[Clayart] Blue haze on kiln shelves (The Back Story)

Paul Lewing pjlewing at comcast.net
Sat Nov 12 04:38:08 UTC 2022

On Nov 11, 2022, at 6:27 AM, Dragonbelly Ceramics <lisa at dragonbellyceramics.com> wrote:
t the revision takes the glaze from being out of 2 of the 3
limit formulas to right at the sweet spot where they all overlap.
The thing to know about limit formulas is that they are not hard and fast parameters.  If you’re designing hotel china or commercial dinnerware, you want everything to be within the limit formulas.  But all the really cool glazes have at least one element that is outside the limits.  I designed a zinc base and a magnesium base by starting with a value for each of those elements that was double what limit formulas said was allowed, then filling in the rest to get the surface and fit I wanted.  If one element is way outside the limits, that just means that that glaze will be strongly characterized by the element.  Up to a point, of course.  You get Al or Si too far out and your glaze won’t melt at all.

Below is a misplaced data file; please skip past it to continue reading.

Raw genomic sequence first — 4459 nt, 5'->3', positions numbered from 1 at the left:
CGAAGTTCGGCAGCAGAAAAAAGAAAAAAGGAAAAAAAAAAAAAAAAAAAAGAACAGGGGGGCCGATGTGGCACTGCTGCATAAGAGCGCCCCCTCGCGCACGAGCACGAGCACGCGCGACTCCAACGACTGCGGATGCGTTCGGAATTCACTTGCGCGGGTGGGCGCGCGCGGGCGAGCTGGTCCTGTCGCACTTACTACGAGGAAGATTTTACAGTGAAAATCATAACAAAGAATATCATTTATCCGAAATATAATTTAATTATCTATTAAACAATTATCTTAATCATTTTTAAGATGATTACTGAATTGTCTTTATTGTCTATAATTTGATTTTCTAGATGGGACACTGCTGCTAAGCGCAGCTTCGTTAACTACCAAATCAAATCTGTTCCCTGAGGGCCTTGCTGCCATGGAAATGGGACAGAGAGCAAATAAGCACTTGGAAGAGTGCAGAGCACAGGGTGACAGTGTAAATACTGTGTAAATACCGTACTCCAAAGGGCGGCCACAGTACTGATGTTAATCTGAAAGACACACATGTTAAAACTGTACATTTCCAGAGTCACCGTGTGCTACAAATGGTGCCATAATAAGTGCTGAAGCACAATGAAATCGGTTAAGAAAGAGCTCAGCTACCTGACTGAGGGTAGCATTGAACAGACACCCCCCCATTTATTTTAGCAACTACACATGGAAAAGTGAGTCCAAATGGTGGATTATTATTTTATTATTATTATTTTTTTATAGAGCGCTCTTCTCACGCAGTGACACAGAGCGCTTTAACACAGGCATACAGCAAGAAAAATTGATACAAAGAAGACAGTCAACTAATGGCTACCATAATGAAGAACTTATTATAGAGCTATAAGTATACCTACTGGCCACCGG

My next question is this: Is there any way to tell, other than mixing a
test, how the color and glaze behavior will change as the chemistry changes?
Seger formulas will not, in themselves, tell you anything about color.  They will tell you about surface gloss or mattress, and fit.

Paul Lewing
www.paullewingtile.com  <http://www.paullewingtile.com/>
www.paullewingart.com <http://www.paullewingart.com/>
-------------- next part --------------
An HTML attachment was scrubbed...
URL: <https://lists.clayartworld.com/pipermail/clayart/attachments/20221111/7bc92557/attachment.htm>

More information about the Clayart mailing list